EXCITEMENT for the Rugby World Cup is mounting after Namibia's national team made some final courtesy calls to President Hage Geingob at State House and the Japanese ambassador's residence on Tuesday, before their departure to Japan on Thursday morning.
President Geingob wished the team well, saying that the eyes of the world will be on them.
"We are a small country, but we are brave people and we will compete with the best against New Zealand, South Africa and Italy.
"Why do they always put us against the best - it's because they are afraid that we will go through to the next round so they want to demoralise us," he added jokingly.
"We will be praying for your health and safety in the matches, but also for victory. If you are defeated it's not the end of the world - you are putting your country on the map and exposing our young boys to the world.
"You qualified and beat all the teams in Africa - you are big in Africa and now you are going with the best, South Africa, to represent the continent.
"We will be watching you, so show them and make us proud as our ambassadors. Even if you lose people must say, hey, but Namibia fought well," he said.
The president of the Namibia Rugby Union, Corry Mensah said they were well prepared and would 'ask some tough questions of the big guys' in their group.
"We have the youngest Namibian team ever to participate and we also met our transformation target with the team balance being 50/50 between white and the previously disadvantaged. We have a great spirit and we are brothers going to war and we will make our nation proud," he said, adding that the president of the Confederation of African Rugby had also wished the team all the best.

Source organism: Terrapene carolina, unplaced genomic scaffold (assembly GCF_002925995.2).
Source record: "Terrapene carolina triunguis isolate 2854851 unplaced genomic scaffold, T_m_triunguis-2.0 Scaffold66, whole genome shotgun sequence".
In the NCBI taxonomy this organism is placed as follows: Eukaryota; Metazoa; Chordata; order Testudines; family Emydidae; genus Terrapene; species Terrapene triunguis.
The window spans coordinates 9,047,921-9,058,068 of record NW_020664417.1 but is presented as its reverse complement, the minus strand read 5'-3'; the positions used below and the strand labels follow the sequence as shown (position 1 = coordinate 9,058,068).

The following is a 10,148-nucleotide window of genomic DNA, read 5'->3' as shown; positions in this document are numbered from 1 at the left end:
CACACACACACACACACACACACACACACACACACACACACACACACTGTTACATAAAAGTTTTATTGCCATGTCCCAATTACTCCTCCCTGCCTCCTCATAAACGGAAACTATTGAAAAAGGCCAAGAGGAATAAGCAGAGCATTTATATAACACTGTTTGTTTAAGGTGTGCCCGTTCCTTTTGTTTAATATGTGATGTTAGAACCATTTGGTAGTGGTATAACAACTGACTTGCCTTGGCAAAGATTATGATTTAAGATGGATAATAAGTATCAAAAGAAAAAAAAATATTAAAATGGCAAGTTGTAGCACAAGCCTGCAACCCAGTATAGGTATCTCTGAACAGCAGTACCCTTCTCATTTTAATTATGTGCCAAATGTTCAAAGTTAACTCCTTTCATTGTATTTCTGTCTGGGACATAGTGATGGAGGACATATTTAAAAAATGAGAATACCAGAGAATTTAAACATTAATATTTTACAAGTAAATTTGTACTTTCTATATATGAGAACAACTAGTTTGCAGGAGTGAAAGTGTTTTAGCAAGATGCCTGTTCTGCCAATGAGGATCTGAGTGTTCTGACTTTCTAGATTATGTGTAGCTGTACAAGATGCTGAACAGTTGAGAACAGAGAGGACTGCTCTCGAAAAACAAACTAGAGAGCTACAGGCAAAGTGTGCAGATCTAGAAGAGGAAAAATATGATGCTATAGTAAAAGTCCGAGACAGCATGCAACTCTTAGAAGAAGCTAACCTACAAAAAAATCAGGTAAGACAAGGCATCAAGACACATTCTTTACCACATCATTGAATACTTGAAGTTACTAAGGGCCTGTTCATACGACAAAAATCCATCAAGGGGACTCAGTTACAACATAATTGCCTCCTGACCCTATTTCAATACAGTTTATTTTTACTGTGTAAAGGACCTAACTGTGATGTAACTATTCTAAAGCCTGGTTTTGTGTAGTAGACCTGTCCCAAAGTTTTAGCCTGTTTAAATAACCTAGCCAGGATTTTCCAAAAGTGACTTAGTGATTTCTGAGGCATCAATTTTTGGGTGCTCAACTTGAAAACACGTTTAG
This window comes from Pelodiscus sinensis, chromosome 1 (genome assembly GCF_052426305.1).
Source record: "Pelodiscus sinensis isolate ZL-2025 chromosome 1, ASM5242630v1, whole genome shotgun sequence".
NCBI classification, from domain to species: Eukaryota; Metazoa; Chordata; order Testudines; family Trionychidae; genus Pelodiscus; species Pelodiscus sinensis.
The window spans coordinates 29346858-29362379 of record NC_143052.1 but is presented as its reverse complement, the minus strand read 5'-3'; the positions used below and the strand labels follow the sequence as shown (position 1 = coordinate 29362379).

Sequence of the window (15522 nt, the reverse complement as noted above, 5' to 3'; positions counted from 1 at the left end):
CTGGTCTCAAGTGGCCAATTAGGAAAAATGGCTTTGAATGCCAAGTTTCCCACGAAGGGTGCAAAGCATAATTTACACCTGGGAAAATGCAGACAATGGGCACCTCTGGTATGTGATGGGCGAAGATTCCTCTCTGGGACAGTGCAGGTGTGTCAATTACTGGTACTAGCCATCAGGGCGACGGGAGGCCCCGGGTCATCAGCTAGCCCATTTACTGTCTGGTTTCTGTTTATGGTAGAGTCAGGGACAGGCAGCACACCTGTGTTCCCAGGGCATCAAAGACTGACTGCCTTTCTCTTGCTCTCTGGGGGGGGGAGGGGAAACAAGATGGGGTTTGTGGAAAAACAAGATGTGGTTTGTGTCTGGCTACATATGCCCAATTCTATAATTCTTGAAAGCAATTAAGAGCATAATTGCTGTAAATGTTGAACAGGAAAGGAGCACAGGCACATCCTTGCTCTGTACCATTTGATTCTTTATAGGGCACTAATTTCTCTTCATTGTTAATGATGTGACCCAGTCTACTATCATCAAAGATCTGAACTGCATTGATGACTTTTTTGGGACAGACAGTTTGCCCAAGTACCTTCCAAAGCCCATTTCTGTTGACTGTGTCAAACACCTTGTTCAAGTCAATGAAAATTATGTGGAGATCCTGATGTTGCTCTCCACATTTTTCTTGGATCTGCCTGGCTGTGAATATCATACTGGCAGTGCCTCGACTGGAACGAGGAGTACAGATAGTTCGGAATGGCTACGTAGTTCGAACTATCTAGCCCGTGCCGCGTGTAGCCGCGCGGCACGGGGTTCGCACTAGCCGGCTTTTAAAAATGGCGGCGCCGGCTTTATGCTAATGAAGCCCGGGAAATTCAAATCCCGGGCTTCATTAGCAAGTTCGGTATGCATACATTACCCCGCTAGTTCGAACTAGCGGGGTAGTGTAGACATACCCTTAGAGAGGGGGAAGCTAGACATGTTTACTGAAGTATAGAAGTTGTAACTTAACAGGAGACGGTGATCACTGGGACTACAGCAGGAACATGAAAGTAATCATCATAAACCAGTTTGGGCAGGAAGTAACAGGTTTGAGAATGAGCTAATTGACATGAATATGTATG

Mensah also thanked the Namibian government for its financial support, with an official of the Namibia Sport Commission confirming that the government had contributed N$13,7 million towards their World Cup campaign.
Shortly after the State House visit, the team was whisked off to Japanese ambassador Hideaki Harada's residence for another courtesy call.
Ambassador Harada wished them well, saying that he was impressed by their dedication.
"Last year I visited the Namibia Rugby Union and I was very impressed to hear that a lot of the players work during the day and then train at night and this shows how determined they are. I was also moved when I heard the story about the rugby union's symbol - the Welwitschia plant - which is known for its adaptive ability and survival in a harsh climate for thousands of years," he said.
"Namibia will be competing in the most difficult group against New Zealand and South Africa, but you have the spirit of the welwitschia to survive against all odds and you will surely be able to overcome the hardship in your group. Japanese fans are eager to welcome you, so interact and make friends and learn about our culture. We wish you all the best," he added.
The deputy minister of sport, Agnes Tjongarero told the players not to be overawed.
"You are in a tough group, but it's just a group like any other. Keep your heads held high, we are the people from the land of the brave, we are the Welwitschias and we will make it.
She, however, reminded the players not to bring shame on their country.
"I hope none of you will test positive for any banned substances. Remember that you are representing your country and that the name of your country will be at stake if the tests come out positive.
She also thanked some of the foreign assistants in the touring party, saying that their help was much appreciated.
"Some of you don't have the eagle on your blazers, but don't worry about that. It's just our policy that only Namibians are allowed to have the eagle on their blazers, so don't think that we do not appreciate what you are doing. We do and are very thankful for your assistance," she said.
Namibian scrum half, Eugene Jantjies, who is going to his fourth World Cup said he was looking forward to the occasion.
"I'm very excited - it's a great privilege for me to be going to my fourth World Cup and I hope to make this the best one yet. All the World Cups were good - our match against Ireland in 2007 and the one against Georgia in 2015 stand out, but we hope to make this the best one yet," he said.
"Hopefully we can win two matches, then we won't have to qualify for the next World Cup," he added.